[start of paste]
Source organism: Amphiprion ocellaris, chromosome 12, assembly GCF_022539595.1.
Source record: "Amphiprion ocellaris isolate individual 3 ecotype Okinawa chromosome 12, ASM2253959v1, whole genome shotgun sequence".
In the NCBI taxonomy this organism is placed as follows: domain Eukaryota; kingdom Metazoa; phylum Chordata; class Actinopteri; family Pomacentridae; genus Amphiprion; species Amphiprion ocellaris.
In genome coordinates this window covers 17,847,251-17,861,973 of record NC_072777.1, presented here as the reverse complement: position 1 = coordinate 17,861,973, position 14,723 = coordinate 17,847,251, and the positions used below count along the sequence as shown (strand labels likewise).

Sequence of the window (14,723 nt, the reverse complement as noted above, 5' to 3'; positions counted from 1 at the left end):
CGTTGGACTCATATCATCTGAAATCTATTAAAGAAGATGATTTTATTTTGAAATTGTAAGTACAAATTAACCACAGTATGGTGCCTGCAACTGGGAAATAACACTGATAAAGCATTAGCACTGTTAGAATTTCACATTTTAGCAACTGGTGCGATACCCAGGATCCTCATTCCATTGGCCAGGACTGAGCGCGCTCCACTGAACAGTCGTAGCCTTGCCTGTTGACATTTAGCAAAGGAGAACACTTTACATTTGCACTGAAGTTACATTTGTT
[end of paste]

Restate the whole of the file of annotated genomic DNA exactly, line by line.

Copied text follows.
Source organism: Amphiprion ocellaris, chromosome 12, assembly GCF_022539595.1.
Source record: "Amphiprion ocellaris isolate individual 3 ecotype Okinawa chromosome 12, ASM2253959v1, whole genome shotgun sequence".
In the NCBI taxonomy this organism is placed as follows: domain Eukaryota; kingdom Metazoa; phylum Chordata; class Actinopteri; family Pomacentridae; genus Amphiprion; species Amphiprion ocellaris.
In genome coordinates this window covers 17,847,251-17,861,973 of record NC_072777.1, presented here as the reverse complement: position 1 = coordinate 17,861,973, position 14,723 = coordinate 17,847,251, and the positions used below count along the sequence as shown (strand labels likewise).

Sequence of the window (14,723 nt, the reverse complement as noted above, 5' to 3'; positions counted from 1 at the left end):
CGTTGGACTCATATCATCTGAAATCTATTAAAGAAGATGATTTTATTTTGAAATTGTAAGTACAAATTAACCACAGTATGGTGCCTGCAACTGGGAAATAACACTGATAAAGCATTAGCACTGTTAGAATTTCACATTTTAGCAACTGGTGCGATACCCAGGATCCTCATTCCATTGGCCAGGACTGAGCGCGCTCCACTGAACAGTCGTAGCCTTGCCTGTTGACATTTAGCAAAGGAGAACACTTTACATTTGCACTGAAGTTACATTTGTT